Then consider the fact that her behavior -- if it can't be controlled -- is upsetting your children. This is a heartbreaking situation for you and your father but I think your children have to come first.
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Perhaps you could give Dad & family some respite by exploring Adult Day Health facilities in your area. No overnight stay just daytime program. They will provide meals and activities for her too! The home health aid could be good too. Contact your local VNA or State Home Care.
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I have been caring for my 98 yr. old mother with Dementia for 8 yrs. She started wondering, which was not a problem until she actually got out of the house one morning at 5:oo. We were sleep and the police called. Thank God she just made it around the corner. She knocked on a neighbors door and he cared for her till i picked her up. Since then, we have installed an alarm. That happened about 4 yrs. ago. We've had no problems with that since. She had a lot of confusion and talking out of her head, she didn't make since in the things she was saying, i took her to the doctor, she had a uti. She still can't be understood when talking, that's because she had multiple mini strokes. I had 4 small grandchildren, they didn't understand what was going on with great great grandma. I explained to them that she was sick and they shouldn't be afraid of her. They watched her all the time, and sometimes would laugh at her behavior. I told them not to laugh, because she could not help what she was doing. I began to see them helping me with her. If one of them saw her trying to get out of her chair, they would run to help her. They held her hand when she would walk, if i needed to change her depend, they would race to go get the depend for me, When they saw me fixing her food, they would get her tray and place settings.It got to the point where they would ask if they could get her water. I turned their fear into understanding. At the time they were 3-5 yrs. old, now they are 6-8. My mom has a habit of spitting, she will spit anywhere at anytime, she still talks of going home after 8 yrs. I was fortunate enough to be able to keep her and work here at home. I'm a home health aid and she is my client. If i put her in a facility, i would not be able to see her much, because a home health aid schedule is hectic. So this works for me. You can get an aid to come in and that would take some of the stress off of you.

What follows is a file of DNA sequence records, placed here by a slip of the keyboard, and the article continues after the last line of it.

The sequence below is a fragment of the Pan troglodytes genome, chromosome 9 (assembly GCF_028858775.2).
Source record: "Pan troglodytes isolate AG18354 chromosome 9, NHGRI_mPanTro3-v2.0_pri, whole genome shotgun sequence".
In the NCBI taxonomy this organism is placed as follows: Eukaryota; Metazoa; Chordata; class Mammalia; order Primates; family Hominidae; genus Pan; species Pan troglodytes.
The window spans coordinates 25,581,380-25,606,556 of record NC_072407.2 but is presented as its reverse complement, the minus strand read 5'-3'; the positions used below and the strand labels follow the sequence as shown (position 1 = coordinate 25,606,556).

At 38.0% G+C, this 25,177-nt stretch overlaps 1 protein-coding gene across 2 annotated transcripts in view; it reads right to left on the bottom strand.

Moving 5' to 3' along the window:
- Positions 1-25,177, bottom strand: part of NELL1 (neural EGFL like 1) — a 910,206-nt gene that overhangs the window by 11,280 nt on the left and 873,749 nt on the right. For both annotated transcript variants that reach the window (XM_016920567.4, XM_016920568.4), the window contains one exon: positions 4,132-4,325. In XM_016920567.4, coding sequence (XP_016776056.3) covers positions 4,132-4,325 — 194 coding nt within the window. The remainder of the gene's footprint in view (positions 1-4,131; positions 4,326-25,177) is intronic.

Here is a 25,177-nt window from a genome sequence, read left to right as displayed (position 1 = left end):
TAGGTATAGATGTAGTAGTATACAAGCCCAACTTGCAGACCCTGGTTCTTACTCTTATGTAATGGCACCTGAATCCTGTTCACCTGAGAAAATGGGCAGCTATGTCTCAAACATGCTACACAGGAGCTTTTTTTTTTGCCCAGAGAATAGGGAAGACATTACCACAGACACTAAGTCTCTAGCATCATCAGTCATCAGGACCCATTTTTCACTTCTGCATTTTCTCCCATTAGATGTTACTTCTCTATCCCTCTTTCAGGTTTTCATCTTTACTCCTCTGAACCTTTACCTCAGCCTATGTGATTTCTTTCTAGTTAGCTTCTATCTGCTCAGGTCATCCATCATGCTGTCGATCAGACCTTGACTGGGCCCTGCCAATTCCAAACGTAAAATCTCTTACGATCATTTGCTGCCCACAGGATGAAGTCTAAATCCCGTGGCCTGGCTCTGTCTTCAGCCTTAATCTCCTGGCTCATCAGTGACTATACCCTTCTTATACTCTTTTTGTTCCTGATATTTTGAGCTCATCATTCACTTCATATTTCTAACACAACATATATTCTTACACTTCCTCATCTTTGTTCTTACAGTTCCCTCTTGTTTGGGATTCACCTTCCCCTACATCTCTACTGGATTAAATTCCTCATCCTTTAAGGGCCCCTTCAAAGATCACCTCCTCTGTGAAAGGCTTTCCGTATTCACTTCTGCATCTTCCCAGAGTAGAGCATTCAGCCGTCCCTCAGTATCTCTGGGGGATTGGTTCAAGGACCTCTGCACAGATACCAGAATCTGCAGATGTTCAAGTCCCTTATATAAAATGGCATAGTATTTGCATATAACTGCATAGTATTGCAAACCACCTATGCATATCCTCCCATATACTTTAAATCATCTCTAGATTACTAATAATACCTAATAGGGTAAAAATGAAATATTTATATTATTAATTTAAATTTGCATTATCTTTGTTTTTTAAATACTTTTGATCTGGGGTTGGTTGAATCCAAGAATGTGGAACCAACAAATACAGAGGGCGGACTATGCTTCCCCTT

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My heart goes out to you and your family. My mom had dementia, it takes it's toll on the family that cares for them. My mother had gotten so she just wanted to die, always threatening to stand in the road and let a car hit her, or take a gun to her head. She even went so far to fine her pill box and take a bottle of pills. She needed 24 hr round the clock care, something I could not provide for her. On her last trip to hospital after taking those pills, the state stepped in and took the burden off me. Due to my health declining and mom needing more help then I could provide and placed her in a nursing home that was equip to take care of dementia patients. I felt guilty at first, then after seeing my mom interact with people her age I rejoiced, it was the best thing to happen all way around. You have to think of your health, I am sure will you agree the stress is taking its toll on you and your family. Don't feel guilty for placing her in a home, it really is the best thing to do. You can take your dad for visits and enjoy each other company. God be with you all thru this.